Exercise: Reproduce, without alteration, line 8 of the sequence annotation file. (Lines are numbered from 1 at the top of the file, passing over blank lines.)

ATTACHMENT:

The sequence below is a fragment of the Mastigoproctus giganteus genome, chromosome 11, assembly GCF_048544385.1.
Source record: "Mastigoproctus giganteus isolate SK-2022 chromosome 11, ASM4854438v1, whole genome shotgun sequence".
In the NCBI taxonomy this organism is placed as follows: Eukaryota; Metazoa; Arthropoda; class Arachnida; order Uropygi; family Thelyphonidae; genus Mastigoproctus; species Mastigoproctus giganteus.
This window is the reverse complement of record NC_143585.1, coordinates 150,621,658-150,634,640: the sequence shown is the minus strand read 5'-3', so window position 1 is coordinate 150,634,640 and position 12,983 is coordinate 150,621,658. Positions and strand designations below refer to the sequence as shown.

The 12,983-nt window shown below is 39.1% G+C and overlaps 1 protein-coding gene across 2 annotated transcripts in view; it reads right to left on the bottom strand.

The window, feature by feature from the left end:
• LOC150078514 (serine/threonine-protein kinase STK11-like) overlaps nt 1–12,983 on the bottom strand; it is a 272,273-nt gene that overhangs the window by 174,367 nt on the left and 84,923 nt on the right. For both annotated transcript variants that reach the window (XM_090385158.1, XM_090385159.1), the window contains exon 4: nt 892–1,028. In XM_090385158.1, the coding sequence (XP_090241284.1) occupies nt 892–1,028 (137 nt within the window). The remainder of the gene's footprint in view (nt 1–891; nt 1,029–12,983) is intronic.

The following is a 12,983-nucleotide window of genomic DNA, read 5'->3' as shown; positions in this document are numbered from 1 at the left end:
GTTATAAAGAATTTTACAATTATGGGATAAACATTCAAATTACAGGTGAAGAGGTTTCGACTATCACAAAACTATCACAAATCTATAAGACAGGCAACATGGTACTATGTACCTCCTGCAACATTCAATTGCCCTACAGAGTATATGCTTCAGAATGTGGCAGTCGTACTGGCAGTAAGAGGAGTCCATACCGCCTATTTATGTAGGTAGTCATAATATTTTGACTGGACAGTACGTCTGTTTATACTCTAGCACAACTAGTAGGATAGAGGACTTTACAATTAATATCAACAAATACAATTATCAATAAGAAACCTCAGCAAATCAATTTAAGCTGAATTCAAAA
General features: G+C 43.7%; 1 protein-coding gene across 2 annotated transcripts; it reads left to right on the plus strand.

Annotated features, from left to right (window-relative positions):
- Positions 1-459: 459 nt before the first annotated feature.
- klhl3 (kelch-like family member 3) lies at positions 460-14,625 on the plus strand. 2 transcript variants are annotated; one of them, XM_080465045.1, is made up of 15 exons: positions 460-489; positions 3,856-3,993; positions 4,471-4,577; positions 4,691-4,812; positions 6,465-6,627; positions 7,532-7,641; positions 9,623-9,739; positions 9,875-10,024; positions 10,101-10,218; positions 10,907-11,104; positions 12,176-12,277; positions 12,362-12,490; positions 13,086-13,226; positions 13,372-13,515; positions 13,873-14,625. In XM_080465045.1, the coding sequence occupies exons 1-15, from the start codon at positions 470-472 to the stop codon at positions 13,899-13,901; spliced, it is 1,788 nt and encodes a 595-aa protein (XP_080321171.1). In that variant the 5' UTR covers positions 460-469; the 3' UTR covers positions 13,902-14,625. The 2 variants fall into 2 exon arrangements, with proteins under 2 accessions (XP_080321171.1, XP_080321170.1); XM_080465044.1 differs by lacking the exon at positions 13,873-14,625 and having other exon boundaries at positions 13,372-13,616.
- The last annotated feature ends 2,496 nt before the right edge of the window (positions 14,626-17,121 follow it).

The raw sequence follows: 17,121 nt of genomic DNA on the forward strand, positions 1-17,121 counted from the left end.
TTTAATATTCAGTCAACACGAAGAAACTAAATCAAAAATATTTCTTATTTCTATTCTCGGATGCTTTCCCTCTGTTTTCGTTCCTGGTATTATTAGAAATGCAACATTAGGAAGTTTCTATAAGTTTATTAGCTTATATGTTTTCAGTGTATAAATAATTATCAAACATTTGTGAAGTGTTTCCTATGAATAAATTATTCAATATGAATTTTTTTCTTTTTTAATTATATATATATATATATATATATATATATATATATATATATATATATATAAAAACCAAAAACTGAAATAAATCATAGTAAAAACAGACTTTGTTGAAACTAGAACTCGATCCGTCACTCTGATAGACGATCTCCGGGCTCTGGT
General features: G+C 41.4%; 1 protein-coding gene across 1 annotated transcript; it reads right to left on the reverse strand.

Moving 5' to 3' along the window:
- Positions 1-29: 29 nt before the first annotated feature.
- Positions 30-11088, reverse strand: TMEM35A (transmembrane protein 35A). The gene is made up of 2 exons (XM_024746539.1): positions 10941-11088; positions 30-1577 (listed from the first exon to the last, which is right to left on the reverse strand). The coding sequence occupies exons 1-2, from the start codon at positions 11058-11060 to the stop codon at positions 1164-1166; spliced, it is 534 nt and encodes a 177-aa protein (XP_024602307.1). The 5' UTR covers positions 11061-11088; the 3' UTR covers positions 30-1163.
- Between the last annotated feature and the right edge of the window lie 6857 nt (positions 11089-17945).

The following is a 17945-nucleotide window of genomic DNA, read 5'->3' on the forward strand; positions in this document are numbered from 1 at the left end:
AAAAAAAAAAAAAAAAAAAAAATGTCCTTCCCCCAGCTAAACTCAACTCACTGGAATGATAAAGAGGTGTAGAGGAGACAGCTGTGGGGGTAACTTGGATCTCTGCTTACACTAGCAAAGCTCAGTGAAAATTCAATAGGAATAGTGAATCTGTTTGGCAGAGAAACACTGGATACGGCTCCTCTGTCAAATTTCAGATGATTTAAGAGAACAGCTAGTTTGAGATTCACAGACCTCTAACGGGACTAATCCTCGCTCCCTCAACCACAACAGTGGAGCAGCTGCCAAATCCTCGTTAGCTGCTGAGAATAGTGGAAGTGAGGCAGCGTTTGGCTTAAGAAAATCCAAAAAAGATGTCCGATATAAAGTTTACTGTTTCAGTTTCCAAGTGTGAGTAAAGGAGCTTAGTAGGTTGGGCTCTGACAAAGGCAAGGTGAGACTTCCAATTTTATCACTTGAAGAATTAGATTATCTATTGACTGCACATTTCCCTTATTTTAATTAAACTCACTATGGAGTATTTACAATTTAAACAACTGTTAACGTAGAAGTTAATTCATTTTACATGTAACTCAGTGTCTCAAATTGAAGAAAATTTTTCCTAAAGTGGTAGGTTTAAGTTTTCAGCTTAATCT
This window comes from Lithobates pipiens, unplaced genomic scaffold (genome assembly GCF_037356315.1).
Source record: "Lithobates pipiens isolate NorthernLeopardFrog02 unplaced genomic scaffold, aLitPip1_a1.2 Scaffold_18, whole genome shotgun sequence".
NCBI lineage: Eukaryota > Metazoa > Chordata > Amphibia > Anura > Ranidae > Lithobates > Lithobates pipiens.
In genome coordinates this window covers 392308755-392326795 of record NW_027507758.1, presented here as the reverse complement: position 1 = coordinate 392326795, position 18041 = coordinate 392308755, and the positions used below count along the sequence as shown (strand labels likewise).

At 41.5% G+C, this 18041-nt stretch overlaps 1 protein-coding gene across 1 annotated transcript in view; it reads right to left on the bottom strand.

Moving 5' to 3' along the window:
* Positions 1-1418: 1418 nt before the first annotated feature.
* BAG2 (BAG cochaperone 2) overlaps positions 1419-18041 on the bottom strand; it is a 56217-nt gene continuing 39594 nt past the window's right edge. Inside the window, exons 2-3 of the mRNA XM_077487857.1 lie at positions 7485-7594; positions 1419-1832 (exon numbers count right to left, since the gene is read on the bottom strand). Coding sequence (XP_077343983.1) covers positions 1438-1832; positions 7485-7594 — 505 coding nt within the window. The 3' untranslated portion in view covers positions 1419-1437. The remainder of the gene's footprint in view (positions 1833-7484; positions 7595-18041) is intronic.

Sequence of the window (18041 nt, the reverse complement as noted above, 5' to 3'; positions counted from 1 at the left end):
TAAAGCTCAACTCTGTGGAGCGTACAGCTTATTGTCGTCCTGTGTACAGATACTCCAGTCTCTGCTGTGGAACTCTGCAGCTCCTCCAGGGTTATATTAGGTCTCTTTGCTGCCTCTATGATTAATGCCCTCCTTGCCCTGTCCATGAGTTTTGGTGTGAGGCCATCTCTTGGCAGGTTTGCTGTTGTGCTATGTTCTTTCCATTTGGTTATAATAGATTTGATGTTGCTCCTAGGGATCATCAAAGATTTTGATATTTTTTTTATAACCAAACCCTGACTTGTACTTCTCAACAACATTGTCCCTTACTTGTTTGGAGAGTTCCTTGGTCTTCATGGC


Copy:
The following is a 12,983-nucleotide window of genomic DNA, read 5'->3' as shown; positions in this document are numbered from 1 at the left end: